Navigation Bar - Text Links at Bottom of Page

TRUE GRIT

About The Production
"People do not give it credence that a young girl could leave home and go off in the wintertime to avenge her father's blood, but it did happen.” -- TRUE GRIT, by Charles Portis

In 1968, The Saturday Evening Post published a serial novel that riveted readers with a story that immediately felt like a grand and timeless American legend, and kept them hungering for more. This was Charles Portis' True Grit, the tale of an unusually stalwart young girl seeking to avenge her father's death with the aid of a washed-up, frontier lawman and a forthright Texas Ranger who all set out into Indian Territory to find the killer. Laced with deadpan humor, rife with ruggedly individualistic characters, and cut through with richly American themes, the novel would take on a life of its own.

Like Mattie Ross, it would cross the river into that realm where real life events turn into tall tales and legends, becoming both a bestseller and an enduring literary classic, passed from reader to reader and writer to writer, over the decades. The book was soon being taught in schools, became a 1969 movie starring John Wayne, and the title was woven into the very fabric of the language.

The words "true grit” came to represent the kind of single-minded, cocksure gutsiness that can see a person through incomprehensible circumstances – a concept at the core of the American spirit. But Portis' story was about more than courage. Narrated by the starkly unsentimental spinster that Mattie Ross becomes in the wake of her escapade, it also probed the restlessness of the American character, with its conflicts between the yearning for adventure and the need for home, between the desire to right injustices and the cost of such retribution to body and soul. The characters of Mattie, Rooster Cogburn and LaBoeuf clash in big ways not just with each other and the outlaws they're after, but with their own hearts as they veer between the untamed and the righteous.

What lends the novel its timelessness and transcendent quality most of all is Mattie's voice, which stands apart in literature. Best-selling author George Pelecanos in a 1996 NPR interview, explained: "Mattie's voice, wry and sure, is one of the great creations of modern fiction. I put it up there with Huck Finn's and that is not hyperbole . . . Most importantly, it can be appreciated by readers of various ages, education levels and economic backgrounds. It's an egalitarian work of art.”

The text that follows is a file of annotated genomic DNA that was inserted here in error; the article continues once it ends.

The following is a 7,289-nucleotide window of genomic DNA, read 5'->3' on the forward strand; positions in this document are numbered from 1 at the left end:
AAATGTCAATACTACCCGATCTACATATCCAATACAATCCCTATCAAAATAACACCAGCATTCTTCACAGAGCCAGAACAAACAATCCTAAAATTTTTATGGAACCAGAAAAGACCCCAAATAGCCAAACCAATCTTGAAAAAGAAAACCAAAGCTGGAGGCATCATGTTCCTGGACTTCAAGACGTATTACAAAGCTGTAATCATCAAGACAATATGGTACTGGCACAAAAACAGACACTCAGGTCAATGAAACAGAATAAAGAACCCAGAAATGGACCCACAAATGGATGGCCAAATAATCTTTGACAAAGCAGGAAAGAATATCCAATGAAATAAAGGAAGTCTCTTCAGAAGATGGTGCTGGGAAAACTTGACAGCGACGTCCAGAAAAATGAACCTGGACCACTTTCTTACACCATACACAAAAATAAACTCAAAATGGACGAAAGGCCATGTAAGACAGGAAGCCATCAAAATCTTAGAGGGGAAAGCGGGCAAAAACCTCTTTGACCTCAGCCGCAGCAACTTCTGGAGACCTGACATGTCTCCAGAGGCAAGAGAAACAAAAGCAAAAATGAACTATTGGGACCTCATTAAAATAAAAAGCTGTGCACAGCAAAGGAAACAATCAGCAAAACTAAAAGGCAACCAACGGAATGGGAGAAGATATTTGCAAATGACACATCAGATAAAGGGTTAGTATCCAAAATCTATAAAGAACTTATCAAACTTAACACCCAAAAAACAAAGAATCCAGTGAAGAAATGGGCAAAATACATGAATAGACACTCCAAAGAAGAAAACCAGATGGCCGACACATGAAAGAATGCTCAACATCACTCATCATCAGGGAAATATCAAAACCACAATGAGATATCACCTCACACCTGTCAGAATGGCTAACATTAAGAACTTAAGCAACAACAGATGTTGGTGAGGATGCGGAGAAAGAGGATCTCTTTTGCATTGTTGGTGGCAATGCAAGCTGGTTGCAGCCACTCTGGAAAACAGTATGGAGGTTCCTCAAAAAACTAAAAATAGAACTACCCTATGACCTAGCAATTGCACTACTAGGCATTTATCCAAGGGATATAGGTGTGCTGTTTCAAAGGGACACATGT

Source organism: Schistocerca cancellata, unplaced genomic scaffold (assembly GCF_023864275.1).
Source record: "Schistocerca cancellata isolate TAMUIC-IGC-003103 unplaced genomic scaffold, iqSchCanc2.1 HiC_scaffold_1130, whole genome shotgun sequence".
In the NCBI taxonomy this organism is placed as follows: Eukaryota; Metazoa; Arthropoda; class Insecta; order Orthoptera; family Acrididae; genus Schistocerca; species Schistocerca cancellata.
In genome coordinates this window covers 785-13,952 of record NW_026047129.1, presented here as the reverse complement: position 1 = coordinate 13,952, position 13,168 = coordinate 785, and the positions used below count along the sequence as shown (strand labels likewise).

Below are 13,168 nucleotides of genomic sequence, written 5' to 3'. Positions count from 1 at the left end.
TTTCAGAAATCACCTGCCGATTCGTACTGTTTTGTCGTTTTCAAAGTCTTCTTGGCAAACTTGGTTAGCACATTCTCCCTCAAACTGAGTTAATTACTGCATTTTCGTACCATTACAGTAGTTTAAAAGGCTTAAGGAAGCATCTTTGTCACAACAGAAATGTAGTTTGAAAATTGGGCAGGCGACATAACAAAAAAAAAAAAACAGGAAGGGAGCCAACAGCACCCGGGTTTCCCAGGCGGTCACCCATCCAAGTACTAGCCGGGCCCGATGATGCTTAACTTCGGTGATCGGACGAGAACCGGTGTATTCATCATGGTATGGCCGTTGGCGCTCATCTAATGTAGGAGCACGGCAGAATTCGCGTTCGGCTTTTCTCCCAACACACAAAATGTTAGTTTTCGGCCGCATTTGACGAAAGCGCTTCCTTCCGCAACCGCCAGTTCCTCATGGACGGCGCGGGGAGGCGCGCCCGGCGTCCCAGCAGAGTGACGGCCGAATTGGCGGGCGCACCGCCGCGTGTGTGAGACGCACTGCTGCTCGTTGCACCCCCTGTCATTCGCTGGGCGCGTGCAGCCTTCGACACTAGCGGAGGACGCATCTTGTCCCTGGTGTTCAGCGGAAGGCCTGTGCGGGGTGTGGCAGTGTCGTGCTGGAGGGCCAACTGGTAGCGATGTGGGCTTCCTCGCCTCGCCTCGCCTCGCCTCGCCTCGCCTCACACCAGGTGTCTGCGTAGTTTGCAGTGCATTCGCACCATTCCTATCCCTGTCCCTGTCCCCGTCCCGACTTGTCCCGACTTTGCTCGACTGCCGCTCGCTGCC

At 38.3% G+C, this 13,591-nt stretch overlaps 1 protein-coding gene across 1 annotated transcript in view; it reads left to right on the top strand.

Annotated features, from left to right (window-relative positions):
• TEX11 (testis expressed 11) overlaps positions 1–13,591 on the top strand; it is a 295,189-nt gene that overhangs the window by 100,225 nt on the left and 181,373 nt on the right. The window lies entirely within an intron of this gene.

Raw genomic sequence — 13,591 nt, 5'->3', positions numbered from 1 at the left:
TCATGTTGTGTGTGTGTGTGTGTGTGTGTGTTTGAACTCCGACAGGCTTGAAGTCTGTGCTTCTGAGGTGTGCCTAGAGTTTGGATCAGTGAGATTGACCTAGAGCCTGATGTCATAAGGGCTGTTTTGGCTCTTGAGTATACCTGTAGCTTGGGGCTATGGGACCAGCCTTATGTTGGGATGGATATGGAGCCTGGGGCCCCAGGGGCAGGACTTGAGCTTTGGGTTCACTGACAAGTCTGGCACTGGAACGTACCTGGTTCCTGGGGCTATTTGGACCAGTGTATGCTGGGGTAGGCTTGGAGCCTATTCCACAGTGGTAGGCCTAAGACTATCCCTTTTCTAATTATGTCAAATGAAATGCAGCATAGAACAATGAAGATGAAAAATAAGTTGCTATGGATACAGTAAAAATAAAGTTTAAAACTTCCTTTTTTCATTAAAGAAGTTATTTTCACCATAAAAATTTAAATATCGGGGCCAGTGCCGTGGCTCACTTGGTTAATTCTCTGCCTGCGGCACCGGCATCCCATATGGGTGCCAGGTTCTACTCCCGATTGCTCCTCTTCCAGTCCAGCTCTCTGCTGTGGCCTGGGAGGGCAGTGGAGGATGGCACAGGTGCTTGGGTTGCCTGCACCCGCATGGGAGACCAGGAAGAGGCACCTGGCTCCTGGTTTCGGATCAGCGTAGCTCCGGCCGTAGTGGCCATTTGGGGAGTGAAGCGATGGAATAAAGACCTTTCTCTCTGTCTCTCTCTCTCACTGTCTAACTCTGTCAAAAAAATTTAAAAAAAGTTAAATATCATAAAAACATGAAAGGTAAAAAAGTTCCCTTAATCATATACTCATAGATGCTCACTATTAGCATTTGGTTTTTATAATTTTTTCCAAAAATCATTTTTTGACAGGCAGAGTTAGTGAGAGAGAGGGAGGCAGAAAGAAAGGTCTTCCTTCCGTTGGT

Portis ultimately wrote five novels (True Grit was his second, after Norwood), and over the years, readers have fallen in love with his alchemical blend of comic folksiness and bold archetypal themes. Among those who came to admire Portis' works were Joel and Ethan Coen, who themselves have spun some of the most compelling motion picture tales of our times, starting with the noir classic Blood Simple and including Raising Arizona, Miller's Crossing, Barton Fink, the Oscar®-winning Fargo, The Man Who Wasn't There, O Brother Where Art Thou?, the Oscar®-winning No Country For Old Men and A Serious Man.

"We'd read Charles Portis' books but this one seemed especially amenable to have a movie made from it,” says Ethan of their decision to adapt True Grit.

The brothers were drawn to Portis' daring decision to place an irrepressible young girl at the center of a novel rife with brutality, irony and harsh realities, which appealed to their sense of the unusual. Mattie's story is certainly full of the raw humanity and ink black wit that have often characterized the Coens' cinematic vision, but at the same time, True Grit is a departure for them, featuring their most unabashedly literary, emotional and direct storytelling.